Apparently, Trump Is Very Scared Of Antifa’s New Secret Weapon: Soup

Photo: Keiko Hiromi/AFLO/Shutterstock.
If you woke up, perplexed, to find the word "soup" trending on Twitter, we're right there with you. And no, it's not because pumpkin spice-lovers are excited about having soup this Fall — it's just another chapter in the never ending list of Confusing Things Trump Has Said.
Following President Donald Trump’s interview on Fox News with Laura Ingraham during which he generalized protestors as violent anarchists hellbent on assaulting police officers, a video clip from July resurfaced of Trump claiming that protestors’ new weapon of choice is...a can of soup. He argued that these cans — and sometimes bags — of soup were more dangerous than bricks, because, apparently, if protestors were caught with them, they could feign innocence. 
“And then they have cans of soup. And they throw the cans of soup. That’s better than a brick because you can’t throw a brick. It’s too heavy,” said Trump. “But a can of soup, you can really put some power into that, right? And then when they get caught, they say, ‘No, this is soup for my family.’ They’re so innocent. This is soup for my family.”
But wait, there's more: Trump didn’t stop at cans of soup. He then mentioned bags of soup, because it doesn’t matter what container the alphabet soup may come in, they all spell anarchy in Trump’s mind.
“And you have people coming over with bags of soup — big bags of soup. And they lay it on the ground, and the anarchists take it and they start throwing it at our cops, at our police,” Trump continued. “And if it hits you, that’s worse than a brick because that’s got force...And then the media says, ‘This is just soup. These people are very, very innocent. They’re innocent people. These are just protesters. Isn’t it wonderful to allow protesting?' No.”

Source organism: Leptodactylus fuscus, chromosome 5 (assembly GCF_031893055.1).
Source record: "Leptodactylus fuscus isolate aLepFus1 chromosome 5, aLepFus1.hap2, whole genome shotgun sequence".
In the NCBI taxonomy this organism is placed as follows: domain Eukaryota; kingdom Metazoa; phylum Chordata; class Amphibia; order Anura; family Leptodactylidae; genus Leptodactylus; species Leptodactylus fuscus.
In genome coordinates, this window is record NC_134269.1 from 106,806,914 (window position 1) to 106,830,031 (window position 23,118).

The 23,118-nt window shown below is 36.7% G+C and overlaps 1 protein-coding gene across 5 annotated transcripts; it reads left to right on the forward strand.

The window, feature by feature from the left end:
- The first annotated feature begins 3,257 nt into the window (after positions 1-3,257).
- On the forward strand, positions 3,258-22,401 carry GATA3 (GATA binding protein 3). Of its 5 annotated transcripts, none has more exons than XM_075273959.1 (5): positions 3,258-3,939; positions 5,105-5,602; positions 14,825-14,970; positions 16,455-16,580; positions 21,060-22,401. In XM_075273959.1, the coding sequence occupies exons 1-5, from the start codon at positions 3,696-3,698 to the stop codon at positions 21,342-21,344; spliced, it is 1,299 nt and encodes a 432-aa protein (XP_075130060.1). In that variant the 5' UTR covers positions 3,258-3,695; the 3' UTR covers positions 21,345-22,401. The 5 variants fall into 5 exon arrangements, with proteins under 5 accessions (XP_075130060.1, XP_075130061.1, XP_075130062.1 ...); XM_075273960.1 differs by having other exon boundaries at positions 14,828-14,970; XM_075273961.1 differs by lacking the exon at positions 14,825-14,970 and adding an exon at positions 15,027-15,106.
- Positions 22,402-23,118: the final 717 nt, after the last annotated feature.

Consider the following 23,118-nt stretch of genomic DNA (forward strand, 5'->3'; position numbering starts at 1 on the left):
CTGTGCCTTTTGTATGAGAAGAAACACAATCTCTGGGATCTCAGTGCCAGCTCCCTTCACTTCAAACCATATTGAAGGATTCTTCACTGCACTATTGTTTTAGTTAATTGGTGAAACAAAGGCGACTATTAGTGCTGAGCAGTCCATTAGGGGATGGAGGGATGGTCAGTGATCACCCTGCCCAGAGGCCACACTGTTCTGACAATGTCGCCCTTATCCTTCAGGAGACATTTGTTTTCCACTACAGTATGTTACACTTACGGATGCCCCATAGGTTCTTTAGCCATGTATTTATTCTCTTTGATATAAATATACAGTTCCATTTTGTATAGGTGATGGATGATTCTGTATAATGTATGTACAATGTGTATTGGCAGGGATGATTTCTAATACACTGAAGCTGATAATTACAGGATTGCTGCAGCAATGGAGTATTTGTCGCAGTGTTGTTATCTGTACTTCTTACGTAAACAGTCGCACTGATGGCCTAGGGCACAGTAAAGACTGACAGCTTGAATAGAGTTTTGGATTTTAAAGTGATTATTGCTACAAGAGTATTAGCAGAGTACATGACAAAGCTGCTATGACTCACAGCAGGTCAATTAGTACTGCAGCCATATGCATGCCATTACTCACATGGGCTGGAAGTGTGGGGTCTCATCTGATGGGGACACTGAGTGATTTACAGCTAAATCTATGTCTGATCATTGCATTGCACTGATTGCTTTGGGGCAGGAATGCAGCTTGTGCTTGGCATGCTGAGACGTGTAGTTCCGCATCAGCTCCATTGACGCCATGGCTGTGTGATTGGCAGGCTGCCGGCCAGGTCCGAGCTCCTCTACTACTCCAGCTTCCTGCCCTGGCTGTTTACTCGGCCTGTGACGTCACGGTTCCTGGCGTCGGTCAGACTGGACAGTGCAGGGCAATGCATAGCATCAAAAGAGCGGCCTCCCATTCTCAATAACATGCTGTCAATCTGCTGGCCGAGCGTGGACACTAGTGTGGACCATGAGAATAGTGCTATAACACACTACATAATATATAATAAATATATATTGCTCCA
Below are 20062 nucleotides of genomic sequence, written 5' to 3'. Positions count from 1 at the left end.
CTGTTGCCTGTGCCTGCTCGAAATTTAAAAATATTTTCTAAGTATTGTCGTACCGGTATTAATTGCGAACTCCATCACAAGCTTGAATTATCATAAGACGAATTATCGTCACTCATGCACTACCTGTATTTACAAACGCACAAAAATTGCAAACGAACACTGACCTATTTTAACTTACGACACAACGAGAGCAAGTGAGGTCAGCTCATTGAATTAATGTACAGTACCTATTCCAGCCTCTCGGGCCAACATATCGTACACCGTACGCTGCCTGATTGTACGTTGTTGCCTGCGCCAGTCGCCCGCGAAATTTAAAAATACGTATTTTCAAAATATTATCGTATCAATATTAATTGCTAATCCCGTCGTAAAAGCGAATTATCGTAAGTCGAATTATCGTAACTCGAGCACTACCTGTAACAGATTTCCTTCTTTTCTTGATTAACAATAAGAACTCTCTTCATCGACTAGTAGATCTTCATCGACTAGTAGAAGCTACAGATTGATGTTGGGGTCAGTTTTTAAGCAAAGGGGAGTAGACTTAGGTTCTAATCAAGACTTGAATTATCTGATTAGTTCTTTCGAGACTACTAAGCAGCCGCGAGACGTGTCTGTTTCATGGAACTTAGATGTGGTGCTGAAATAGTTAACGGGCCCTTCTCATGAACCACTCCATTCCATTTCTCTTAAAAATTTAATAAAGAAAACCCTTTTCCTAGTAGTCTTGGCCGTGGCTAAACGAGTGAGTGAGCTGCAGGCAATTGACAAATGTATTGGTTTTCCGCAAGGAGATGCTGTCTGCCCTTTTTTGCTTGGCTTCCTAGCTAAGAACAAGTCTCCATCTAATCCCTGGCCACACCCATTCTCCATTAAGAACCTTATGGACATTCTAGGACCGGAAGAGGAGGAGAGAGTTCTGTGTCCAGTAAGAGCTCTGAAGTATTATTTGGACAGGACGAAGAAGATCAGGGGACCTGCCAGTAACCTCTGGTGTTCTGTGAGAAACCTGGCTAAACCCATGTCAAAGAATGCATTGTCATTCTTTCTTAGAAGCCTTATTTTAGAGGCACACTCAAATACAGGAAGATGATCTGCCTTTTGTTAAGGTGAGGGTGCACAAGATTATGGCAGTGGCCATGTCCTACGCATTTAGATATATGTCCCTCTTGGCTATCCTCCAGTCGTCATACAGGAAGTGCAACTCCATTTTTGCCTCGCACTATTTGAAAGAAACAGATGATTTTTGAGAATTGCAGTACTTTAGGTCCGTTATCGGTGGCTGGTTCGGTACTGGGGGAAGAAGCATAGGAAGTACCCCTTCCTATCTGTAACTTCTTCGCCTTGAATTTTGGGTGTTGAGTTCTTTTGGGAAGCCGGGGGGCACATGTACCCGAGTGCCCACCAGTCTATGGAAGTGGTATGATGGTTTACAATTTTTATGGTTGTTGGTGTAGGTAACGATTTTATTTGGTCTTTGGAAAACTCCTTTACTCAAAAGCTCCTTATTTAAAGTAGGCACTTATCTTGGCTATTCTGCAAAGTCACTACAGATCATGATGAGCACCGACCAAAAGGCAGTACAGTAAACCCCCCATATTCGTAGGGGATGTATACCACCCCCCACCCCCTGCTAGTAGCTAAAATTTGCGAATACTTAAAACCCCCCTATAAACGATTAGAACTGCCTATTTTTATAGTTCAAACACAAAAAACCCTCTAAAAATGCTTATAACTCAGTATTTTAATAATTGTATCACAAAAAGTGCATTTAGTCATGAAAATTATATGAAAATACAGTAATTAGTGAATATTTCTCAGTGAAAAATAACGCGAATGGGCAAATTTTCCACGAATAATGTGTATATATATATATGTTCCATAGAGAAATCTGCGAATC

Though his soup comment originally slipped under the radar, like any good soup, it reheats well later. Trump originally stewed over soup while in a meeting with the National Association of Police Organizations Leadership in July, but the footage is making the rounds on Twitter likely in an attempt by the collective consciousness of the internet to blow off some steam, but it also reminds us all – yet again – that Trump needs no prompting to spread conspiratorial theories to anyone who will listen.
But alas, the soup puns came in at full force, and are certainly not to be missed:
In light of Trump's alarming Tuesday interview, the reprieve was welcomed, though doesn't really negate some of his other outlandish clips. While speaking to Fox News, Trump made sweeping allegations against protestors, this time specifically calling out demonstrations in Kenosha, Wisconsin, and Portland, Oregon.
“Portland has been burning for years. For decades, it’s been burning, but now it’s gotten to a point they don’t want to,” Trump falsely claimed before adding that protestors were determined to either burn down or blow up the city’s federal courthouse. He was quick to separate pro-Trump protestors from his wholesale condemnation. He also floated the conspiracy theory that his opponent in the 2020 presidential election, Joe Biden, was secretly controlled by a plane full of people “in the dark shadows.”
Where Trump actually got the idea that protestors are throwing cans – or bags – or soup is unclear, but for those who are heading to the streets to protest police violence, leave your Campbell's chicken noodle can at home, I guess. But maybe cans of Goya beans would be better?

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